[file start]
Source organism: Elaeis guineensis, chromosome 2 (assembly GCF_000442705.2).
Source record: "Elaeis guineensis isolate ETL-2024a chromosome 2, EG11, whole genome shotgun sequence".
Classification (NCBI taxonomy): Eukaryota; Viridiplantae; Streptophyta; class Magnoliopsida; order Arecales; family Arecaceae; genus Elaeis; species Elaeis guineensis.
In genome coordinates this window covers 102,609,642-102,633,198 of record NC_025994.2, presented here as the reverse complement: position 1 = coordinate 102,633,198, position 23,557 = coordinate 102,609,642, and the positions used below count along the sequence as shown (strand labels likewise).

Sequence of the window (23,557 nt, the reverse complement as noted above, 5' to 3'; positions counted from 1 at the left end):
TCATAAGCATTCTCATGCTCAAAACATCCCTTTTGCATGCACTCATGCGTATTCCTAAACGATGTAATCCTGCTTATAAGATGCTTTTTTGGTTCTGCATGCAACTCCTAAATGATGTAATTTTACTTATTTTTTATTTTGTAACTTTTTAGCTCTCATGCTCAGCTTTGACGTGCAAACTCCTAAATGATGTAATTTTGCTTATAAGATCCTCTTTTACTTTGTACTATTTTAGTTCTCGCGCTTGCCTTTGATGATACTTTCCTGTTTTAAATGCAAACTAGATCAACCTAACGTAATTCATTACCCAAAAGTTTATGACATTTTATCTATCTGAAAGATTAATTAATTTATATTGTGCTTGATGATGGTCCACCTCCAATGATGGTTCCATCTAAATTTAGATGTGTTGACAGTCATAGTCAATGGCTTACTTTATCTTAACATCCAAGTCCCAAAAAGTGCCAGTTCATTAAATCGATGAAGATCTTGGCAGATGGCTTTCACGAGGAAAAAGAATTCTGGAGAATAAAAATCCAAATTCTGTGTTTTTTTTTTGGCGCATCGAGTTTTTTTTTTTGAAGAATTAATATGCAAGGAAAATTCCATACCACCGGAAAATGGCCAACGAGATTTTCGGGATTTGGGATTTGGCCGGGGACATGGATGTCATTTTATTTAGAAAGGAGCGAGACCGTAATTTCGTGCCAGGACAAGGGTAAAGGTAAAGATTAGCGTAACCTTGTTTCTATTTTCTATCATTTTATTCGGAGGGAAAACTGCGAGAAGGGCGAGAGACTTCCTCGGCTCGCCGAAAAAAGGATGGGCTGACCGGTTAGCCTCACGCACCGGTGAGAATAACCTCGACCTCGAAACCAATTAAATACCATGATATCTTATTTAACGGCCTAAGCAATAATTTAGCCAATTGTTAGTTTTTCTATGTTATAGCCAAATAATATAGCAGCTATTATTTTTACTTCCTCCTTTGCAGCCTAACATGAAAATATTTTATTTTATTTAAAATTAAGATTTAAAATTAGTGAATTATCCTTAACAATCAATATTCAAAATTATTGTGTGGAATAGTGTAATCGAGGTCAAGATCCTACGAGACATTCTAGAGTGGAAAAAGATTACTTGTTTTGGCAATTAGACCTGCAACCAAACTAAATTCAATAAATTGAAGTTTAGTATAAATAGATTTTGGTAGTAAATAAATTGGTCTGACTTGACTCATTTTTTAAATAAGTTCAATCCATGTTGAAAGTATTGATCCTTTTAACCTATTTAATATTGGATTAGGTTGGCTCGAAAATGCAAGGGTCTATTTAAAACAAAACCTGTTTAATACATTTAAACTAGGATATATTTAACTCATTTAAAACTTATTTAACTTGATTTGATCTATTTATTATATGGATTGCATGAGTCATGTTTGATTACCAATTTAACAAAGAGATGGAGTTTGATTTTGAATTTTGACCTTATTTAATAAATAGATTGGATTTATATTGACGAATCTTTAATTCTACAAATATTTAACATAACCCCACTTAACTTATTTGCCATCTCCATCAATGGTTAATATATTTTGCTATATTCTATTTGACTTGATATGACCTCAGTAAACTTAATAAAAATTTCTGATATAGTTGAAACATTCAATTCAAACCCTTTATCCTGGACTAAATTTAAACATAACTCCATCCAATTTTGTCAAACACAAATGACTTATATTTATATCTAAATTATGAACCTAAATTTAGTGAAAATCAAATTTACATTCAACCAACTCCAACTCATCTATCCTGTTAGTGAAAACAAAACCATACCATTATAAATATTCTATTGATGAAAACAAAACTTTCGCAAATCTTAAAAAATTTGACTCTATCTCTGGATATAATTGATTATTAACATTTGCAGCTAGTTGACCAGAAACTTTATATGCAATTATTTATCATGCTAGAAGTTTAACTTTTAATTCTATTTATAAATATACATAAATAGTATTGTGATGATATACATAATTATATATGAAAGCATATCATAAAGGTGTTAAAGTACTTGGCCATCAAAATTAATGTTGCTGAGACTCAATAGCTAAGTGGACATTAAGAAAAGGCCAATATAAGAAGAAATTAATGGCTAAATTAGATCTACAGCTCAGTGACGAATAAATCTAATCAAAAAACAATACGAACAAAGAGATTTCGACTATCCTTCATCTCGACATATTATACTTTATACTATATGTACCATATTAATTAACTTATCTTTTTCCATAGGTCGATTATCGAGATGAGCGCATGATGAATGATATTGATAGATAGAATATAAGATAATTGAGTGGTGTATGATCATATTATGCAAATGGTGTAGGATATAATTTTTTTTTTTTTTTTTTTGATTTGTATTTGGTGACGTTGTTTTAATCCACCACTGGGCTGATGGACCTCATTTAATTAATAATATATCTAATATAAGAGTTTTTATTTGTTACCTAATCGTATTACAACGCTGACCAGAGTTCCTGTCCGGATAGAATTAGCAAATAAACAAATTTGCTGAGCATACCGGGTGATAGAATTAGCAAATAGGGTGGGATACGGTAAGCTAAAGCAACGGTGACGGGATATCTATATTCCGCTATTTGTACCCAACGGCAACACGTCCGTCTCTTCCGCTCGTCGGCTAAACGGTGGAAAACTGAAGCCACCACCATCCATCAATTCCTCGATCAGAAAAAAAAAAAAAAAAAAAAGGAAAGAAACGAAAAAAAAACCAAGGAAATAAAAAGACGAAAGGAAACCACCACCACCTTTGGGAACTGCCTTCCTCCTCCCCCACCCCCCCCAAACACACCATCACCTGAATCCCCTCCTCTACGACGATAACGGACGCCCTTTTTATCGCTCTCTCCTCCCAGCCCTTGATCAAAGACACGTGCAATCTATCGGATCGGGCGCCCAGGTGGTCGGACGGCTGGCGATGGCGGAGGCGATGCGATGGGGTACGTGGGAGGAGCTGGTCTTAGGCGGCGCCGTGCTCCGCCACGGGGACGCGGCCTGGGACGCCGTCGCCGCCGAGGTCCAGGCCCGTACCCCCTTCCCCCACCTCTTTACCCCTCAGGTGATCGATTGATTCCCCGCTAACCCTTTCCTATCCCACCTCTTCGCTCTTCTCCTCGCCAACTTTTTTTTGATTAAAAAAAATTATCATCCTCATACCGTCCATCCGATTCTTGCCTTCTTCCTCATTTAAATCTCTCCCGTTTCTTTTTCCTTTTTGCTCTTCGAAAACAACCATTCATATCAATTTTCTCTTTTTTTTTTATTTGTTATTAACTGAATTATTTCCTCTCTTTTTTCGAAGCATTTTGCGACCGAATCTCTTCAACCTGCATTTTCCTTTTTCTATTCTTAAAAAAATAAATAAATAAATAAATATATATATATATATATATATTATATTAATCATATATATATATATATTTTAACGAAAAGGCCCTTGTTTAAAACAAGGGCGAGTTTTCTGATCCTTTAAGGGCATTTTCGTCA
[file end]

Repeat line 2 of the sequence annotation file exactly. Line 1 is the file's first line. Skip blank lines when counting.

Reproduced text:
Source record: "Elaeis guineensis isolate ETL-2024a chromosome 2, EG11, whole genome shotgun sequence".